The Circular Economy Package (CEP) has finally been transposed into UK law via The Waste (Circular Economy) (Amendment) Regulations 2020 that came into force on the 1 October 2020.
Written by Rob Bresler
There hasn’t been a huge ‘fanfare’ about it, but we feel this milestone should be celebrated, particularly as it was nearly an opportunity missed through continued delays from the negotiating down of key recycling targets and Brexit.
The lack of fanfare can mostly be put down to the fact the many of the key deliverables of the CEP are spread across a number of smaller amendments to various pieces of existing legislation and Directives. Many of the Circular Economy aspirations have also been incorporated into the Resource and Waste Strategy and the 25 Year Environment Plan.
I appreciate this legal amendment may not be the most exciting subject for most, and explaining the finer details of the Waste Framework Directive isn’t for everyone (but further details and references can be found below), however its implications are wide reaching and will ultimately impact all businesses and consumers.
If implemented correctly, the CEP should result in more robust and readily recyclable products coming to the market. The new regulations explicitly require us to ‘encourage the design, manufacturing and use of products that are resource-efficient, durable (including in terms of life span and absence of planned obsolescence), reparable, reusable and upgradable’.
This will have some significant implications to a wide variety of manufactures when it comes to how and where their products are ultimately repaired or dismantled at their end-of-life.
To ensure safe and certifiable repairs are undertaken, third party spare part manufactures and repair shops will need instruction manuals, technical specifications and access to associated supporting ‘upgrade’ software. Where companies aren’t prepared or willing to relinquish their tightly held intellectual property rights they’ll need to provide or support their own take-back and repair infrastructure. Moves in this direction will inevitably result in more ‘product-as-a-service’ items coming onto the market.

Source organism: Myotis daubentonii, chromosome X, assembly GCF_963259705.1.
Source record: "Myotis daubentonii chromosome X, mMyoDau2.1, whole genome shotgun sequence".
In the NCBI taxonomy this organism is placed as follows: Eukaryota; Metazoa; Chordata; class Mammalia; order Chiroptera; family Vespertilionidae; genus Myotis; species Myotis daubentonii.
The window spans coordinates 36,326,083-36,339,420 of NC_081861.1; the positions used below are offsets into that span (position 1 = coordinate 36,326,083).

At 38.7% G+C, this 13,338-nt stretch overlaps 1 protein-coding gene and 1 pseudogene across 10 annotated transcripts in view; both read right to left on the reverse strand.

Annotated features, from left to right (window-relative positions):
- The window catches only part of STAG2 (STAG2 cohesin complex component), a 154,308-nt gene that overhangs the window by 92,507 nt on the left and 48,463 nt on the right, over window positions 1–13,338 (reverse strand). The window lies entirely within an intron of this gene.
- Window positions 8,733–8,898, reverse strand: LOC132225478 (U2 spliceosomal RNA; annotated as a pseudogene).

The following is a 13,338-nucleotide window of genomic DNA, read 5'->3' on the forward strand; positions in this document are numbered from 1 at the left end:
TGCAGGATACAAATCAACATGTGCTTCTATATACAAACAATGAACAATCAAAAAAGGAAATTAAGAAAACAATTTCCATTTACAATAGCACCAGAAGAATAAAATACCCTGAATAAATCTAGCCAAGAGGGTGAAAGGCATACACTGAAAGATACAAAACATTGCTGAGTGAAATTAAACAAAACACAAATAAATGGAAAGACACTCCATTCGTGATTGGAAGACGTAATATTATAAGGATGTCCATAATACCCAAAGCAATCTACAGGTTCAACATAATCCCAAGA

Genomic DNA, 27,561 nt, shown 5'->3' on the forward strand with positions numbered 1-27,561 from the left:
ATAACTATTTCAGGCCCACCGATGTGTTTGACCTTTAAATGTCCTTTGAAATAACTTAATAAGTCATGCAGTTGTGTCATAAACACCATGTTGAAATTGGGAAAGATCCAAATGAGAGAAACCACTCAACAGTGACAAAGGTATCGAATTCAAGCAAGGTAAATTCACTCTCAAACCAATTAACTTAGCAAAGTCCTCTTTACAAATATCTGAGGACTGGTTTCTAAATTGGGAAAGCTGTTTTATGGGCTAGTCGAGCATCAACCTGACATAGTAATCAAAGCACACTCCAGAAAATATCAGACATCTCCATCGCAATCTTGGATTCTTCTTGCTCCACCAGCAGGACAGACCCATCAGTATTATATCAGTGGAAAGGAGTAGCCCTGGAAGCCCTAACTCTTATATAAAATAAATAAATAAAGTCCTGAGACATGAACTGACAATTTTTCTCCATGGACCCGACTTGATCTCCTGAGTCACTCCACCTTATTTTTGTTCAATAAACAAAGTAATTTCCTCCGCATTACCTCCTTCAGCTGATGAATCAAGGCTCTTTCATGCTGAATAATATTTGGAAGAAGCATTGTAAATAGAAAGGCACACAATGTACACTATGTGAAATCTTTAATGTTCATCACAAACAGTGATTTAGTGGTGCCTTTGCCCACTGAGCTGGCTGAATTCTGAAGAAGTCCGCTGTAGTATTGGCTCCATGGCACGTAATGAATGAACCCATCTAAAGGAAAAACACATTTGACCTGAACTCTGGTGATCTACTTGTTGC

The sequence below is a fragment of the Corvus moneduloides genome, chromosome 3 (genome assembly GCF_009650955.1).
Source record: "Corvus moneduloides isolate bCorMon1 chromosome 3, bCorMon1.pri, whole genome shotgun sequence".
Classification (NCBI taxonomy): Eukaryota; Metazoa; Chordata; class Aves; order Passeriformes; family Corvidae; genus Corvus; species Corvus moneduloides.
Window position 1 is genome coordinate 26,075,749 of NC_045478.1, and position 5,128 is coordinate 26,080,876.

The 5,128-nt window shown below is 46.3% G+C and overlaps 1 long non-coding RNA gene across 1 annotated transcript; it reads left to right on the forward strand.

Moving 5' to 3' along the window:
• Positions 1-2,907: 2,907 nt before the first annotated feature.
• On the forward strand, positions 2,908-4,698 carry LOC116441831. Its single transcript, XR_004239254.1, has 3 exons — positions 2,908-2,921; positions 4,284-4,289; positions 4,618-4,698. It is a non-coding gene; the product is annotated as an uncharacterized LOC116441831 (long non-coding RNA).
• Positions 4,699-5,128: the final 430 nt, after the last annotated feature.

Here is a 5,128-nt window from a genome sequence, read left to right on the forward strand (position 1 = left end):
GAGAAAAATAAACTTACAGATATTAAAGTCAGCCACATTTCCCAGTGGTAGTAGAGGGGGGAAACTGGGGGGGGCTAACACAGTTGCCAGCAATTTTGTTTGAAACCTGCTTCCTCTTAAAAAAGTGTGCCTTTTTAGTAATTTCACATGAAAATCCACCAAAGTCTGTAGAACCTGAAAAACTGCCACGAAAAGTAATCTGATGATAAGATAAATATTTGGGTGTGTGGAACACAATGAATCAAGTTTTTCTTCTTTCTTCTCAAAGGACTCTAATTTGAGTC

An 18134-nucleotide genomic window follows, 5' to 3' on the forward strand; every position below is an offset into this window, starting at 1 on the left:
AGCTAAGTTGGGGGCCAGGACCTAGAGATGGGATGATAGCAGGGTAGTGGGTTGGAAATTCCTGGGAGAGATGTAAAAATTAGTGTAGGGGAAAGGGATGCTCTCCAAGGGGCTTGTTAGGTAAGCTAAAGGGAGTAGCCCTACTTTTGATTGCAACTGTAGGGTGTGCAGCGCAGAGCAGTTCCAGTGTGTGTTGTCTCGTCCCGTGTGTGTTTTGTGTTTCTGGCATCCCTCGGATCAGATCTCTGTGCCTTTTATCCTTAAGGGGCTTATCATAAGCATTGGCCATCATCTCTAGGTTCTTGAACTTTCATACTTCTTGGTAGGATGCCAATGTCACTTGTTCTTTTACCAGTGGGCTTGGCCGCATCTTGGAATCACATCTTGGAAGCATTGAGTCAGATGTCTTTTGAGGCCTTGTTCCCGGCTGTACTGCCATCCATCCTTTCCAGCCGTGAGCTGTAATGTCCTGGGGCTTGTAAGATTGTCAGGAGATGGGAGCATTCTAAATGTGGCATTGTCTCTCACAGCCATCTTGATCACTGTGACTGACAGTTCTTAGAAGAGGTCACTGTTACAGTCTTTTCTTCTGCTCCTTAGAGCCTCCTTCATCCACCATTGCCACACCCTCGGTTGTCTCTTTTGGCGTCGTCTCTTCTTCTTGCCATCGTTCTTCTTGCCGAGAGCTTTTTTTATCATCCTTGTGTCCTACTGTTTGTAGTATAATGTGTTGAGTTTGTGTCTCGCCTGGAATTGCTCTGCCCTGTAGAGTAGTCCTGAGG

With regards to the shorter term implication of the adoption of the CEP, these can be found through the following changes to the Waste Framework Directive.
For those of you that are interested in more detail, take a look at the CEP policy statement which was released on 30 July 2020.
It will enforce that any waste separately collected for preparation for re-use or recycling must not be subsequently sent for incineration. (This also applies to separately collected materials going to landfill under the Landfill Directive).
The required removal of hazardous substances or components from hazardous waste to facilitate their re-use, recycling or recovery.
Promotion of the re-use and repair activities.
Increased recycling targets, with a goal of 65% recycling by 2035 (this was watered down from a 70% target).
Companies, products and services that begin to adopt and adapt to these changes will be the ones that will have the edge on their competition.
It’s our belief that the companies that are making the effort to understand their impacts throughout their supply and value chain will be the most prepared to adopt and adapt to these changes. Not only will these companies most likely to be the most sustainable, but they’ll have the edge on the competition and be around for the long term.